|Context to the Managing Osteoarthritis in Consultations (MOSAICS) Study|
MOSAICS was an investigation of the feasibility, acceptability and impact of implementing the National Institute for Health and Care Excellence (NICE) osteoarthritis (OA) Guideline . MOSAICS was informed by the NICE guidelines (NICE 2008, updated 2014)  and the intervention development was guided by theory and shaped by clinical and academic stakeholders and public contributors [18, 19].|
The aim of MOSAICS was to evaluate the clinical and cost-effectiveness of a ‘model OA consultation’—a complex intervention designed to increase adherence to national guidelines for OA management in primary care.
Theoretical approaches used to inform MOSAICS:
•Implementation of Change model  to guide the overall approach. The model comprises five steps: developing a concrete proposal for change; undertaking an analysis of current practice; developing and selecting ways to change practice and undertaking and evaluating the implementation plan
•The Theoretical Domains Framework  consists of 12 domains and was used to identify relevant domains of behaviour change and to understand which factors would impede or facilitate the intended healthcare professional behaviour change.
•The Whole Systems Informing Self-management Engagement (WISE) approach underpinned the development of the MOSAICS model : relevant and accessible patient information, professionals responsive to the needs of patients and good access to care services.
|Context||A mixed methods research study incorporating a population survey, cluster randomised controlled trial, consultation, and medical record review, and an evaluation of a model OA consultation intervention and training, conducted in general practice primary care in England|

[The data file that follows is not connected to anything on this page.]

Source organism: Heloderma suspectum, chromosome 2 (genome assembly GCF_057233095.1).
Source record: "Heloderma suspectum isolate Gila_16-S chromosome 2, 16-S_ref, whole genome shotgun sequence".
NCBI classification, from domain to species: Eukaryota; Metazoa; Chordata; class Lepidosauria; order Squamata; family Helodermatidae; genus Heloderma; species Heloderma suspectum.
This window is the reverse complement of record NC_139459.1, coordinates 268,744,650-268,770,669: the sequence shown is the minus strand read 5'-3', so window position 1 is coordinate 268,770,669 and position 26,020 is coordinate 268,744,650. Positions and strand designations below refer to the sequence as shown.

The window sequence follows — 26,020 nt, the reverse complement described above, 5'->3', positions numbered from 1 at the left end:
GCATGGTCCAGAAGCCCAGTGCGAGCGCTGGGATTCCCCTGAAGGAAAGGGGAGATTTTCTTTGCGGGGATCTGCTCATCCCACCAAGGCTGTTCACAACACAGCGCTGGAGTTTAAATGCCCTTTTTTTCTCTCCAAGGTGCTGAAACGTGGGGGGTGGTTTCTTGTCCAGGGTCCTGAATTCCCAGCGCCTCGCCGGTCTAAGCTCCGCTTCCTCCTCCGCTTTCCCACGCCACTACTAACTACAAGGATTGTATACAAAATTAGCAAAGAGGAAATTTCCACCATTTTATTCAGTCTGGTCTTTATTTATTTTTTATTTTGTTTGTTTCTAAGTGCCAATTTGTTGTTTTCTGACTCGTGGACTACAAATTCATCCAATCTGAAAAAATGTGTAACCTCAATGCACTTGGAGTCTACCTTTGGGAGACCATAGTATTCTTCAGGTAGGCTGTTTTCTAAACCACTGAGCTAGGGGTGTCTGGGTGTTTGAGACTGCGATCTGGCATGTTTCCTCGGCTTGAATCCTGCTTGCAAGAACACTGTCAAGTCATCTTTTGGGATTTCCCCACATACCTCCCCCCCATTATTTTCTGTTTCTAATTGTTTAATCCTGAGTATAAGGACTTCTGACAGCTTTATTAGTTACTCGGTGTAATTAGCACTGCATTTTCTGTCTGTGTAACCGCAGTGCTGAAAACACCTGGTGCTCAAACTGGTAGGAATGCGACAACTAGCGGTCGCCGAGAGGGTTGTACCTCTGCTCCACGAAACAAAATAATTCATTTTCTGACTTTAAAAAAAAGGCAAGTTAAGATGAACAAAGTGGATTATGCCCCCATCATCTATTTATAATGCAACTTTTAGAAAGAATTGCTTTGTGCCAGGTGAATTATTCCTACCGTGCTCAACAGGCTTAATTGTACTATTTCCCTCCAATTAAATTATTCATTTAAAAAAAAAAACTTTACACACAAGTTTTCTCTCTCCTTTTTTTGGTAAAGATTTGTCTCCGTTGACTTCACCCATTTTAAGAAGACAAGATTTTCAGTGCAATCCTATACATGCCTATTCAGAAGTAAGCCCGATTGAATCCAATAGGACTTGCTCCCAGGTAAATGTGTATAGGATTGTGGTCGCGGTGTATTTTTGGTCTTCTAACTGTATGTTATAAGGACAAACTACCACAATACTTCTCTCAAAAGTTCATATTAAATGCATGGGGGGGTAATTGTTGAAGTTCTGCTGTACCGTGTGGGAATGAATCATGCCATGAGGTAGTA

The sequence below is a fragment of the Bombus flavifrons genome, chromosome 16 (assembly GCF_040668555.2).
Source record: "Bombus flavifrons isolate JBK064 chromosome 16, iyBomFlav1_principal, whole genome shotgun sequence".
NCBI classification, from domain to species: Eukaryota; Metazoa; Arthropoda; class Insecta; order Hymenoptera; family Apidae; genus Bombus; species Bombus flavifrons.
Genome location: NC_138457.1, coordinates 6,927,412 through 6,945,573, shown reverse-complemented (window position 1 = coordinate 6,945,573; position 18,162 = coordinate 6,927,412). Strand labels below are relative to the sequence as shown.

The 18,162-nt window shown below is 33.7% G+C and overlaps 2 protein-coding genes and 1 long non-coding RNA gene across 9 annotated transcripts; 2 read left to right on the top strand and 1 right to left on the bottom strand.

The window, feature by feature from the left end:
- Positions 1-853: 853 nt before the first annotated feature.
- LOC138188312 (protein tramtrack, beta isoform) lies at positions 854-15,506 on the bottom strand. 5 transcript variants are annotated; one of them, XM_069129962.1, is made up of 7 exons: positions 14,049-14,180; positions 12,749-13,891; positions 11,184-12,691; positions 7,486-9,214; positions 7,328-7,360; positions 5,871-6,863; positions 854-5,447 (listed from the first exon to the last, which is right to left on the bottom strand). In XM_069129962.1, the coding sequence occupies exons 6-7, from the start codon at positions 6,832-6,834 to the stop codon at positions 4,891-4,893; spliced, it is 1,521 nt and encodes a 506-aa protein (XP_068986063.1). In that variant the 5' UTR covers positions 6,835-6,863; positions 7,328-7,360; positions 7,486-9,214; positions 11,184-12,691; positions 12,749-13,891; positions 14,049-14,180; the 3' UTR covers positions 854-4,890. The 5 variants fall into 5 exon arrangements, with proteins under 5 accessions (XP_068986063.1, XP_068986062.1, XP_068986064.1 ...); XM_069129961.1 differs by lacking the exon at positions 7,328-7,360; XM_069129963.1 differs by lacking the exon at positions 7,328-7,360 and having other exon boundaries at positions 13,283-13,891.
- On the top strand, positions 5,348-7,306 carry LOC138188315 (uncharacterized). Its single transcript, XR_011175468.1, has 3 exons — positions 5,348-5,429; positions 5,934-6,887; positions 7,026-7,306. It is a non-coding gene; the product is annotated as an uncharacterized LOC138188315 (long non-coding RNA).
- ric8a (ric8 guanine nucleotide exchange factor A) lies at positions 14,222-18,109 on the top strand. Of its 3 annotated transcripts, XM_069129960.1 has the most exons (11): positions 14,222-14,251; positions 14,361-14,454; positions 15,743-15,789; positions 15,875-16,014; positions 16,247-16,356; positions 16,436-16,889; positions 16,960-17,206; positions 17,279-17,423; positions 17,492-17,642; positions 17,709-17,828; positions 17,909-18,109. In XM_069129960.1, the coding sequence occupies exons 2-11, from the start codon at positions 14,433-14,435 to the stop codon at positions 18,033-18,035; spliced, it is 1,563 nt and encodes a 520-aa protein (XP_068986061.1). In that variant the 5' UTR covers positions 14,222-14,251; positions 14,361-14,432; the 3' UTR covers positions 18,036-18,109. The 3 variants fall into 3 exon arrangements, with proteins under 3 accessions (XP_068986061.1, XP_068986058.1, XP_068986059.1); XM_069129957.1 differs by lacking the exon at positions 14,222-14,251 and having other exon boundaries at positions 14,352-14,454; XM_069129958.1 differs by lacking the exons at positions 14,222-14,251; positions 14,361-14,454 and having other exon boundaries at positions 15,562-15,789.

Components of the trial intervention:|
i) An OA Guidebook written by patients and health professionals for patients to provide patient-centred and evidence-based information
ii) A model OA consultation for primary care to deliver NICE interventions for people aged 45 years or older presenting to the practice with peripheral joint pain
iii) Training for GPs and practice nurses to deliver the model consultation
iv) The development and capture of quality indicators of care (through an OA e-template and self-reported questionnaire)
The MOSAICS model consisted of three components: (i) an initial consultation with a GP, followed by (ii) up to four consultations with a practice nurse in an OA clinic, with (iii) the Keele OA Guidebook to support care. The evidence-based intervention was designed to provide relevant written information for patients, along with support in undertaking muscle strengthening exercises, increase physical activity and weight loss (if appropriate).
|Recipients||GPs and practice nurses in general practices involved in the trial|
Components of the training package delivered in the MOSAICS trial [18, 19]:|
Theoretical approach: Training package development informed by the Theoretical Domains Framework
Content: Provided information on establishing the current practice, core NICE recommendations for OA (diagnosis, written information [the OA guidebook], exercise and physical activity, healthy eating, pain management), history taking and self-management support
Delivery: Training incorporating a mixture of didactic and interactive sessions (including the use of simulated patients) which were learner centred and facilitated by local opinion leaders.
Duration of training for intervention practices: GP training - four sessions (2 h ×3, 1 h ×1). Practice nurse training – 4 days
Duration of training for control practices: Three sessions over a 3-week period, after completion of trial. The first two sessions of GP training comprised 2× lunchtime sessions and for Practice nurses, 2× 1-day workshops. The final session for all staff was a focus group discussion with the whole practice, led by a facilitator who had been involved in MOSAICS as a rheumatology advisor.